Mary Ann McLane
Department of Medical Technology
University of Delaware
305G Willard Hall Education Building
Newark, DE 19716
Phone: (302) 831-8737
Fax: (302) 831-4180
PhD, Temple University, Physiology, 1993
MS, Temple University, Medical Technology Education, 1980
BS, Neumann College, Medical Technology, 1976
The research in Dr. McLane’s lab is focused on studying molecular mechanisms of metastasis inhibition of malignant melanoma cancer. This type of cancer is very resistant to treatment and yet can be inhibited within mice by exposure to a viper venom protein, eristostatin. The McLane lab has shown that the presence of eristostatin can cause changes in adhesion and motility in melanoma cells, but does not affect cell growth or survival. To date, the basis for eristostatin’s anti-metastatic effect remains unknown, but these functional studies have opened the way to unlocking this natural protein’s anti-cancer mechanism.
We are characterizing the direct interaction of eristostatin with melanoma cell molecules by atomic force microscopy, confocal microscopy and chemical crosslinking to identify the binding partner for eristostatin which is present on 6 different melanoma cell lines with varying degrees of metastatic potential.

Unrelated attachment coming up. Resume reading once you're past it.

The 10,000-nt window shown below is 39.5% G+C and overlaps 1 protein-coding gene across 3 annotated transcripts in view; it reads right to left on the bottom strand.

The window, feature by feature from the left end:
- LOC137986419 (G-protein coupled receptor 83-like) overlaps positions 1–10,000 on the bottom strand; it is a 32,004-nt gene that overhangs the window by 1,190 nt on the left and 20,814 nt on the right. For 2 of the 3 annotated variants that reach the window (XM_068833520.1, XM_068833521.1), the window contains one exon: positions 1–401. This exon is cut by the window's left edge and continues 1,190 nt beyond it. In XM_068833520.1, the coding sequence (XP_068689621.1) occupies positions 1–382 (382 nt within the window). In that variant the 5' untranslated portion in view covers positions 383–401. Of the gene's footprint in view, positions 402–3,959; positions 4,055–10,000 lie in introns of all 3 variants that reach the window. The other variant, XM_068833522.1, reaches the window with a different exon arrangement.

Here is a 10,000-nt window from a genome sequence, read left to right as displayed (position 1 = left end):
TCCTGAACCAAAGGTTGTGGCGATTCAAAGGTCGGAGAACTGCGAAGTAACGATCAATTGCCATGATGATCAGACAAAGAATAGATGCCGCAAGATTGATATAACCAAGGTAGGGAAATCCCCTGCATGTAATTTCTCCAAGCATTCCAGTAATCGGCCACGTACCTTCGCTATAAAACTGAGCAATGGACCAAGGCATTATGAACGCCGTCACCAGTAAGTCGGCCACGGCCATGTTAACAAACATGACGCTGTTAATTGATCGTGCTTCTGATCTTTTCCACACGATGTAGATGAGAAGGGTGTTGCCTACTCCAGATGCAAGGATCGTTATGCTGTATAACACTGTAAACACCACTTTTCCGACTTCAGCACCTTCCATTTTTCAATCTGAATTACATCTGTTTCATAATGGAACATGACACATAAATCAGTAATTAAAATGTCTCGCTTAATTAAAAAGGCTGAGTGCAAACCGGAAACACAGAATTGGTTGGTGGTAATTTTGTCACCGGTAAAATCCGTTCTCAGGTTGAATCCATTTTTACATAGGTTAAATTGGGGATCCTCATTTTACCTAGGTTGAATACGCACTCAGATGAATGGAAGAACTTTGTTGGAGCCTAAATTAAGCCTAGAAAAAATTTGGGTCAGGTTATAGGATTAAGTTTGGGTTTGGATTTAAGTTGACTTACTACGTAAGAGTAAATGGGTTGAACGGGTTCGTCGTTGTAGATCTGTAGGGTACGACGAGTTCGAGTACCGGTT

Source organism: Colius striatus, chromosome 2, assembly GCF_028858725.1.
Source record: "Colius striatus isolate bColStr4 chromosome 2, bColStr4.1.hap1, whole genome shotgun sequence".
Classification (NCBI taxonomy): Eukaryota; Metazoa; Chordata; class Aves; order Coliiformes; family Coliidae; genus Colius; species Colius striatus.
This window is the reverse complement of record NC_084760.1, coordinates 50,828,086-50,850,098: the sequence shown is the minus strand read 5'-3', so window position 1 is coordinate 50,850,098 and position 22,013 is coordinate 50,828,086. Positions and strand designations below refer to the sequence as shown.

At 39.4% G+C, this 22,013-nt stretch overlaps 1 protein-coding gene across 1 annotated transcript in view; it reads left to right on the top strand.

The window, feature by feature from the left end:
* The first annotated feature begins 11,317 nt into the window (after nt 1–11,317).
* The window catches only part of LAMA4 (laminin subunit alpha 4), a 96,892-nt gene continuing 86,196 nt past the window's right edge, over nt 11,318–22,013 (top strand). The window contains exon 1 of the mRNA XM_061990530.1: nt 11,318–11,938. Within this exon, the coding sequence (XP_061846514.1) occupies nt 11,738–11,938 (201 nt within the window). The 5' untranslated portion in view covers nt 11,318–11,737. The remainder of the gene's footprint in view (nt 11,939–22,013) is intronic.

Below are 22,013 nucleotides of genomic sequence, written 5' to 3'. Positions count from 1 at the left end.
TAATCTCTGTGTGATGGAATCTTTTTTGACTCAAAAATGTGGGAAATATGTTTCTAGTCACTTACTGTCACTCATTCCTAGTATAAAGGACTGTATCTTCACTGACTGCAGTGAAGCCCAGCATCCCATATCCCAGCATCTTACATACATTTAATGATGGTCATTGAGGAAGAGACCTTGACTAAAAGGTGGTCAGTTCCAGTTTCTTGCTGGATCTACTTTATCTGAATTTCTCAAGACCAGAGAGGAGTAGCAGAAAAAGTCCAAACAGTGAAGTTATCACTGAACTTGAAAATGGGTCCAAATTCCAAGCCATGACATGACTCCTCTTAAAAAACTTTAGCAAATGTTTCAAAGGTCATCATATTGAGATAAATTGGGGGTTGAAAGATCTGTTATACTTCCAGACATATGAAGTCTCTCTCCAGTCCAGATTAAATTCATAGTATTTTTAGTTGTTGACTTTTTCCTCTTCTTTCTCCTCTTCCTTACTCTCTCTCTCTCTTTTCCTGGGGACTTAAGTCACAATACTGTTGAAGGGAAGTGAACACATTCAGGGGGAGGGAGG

Cellular responses can be very different in tissue culture (2-D) compared with what happens in the body (3-D). We are investigating eristostatin-melanoma cell interactions involving adhesion, proliferation and signaling in a 3-D environment using matrices containing fibronectin and/or collagen. Additionally, the involvement of the innate immune system, especially natural killer cells, in eristostatin’s in vivo inhibition is the most recent focus of the lab’s studies.
Taken together, these studies are providing insights into how one naturally occurring protein, eristostatin, possesses the “right fit” to bind melanoma cells and block their metastatic ability. The information will, in turn, lead to a rational design of therapeutic agents which will target these cells.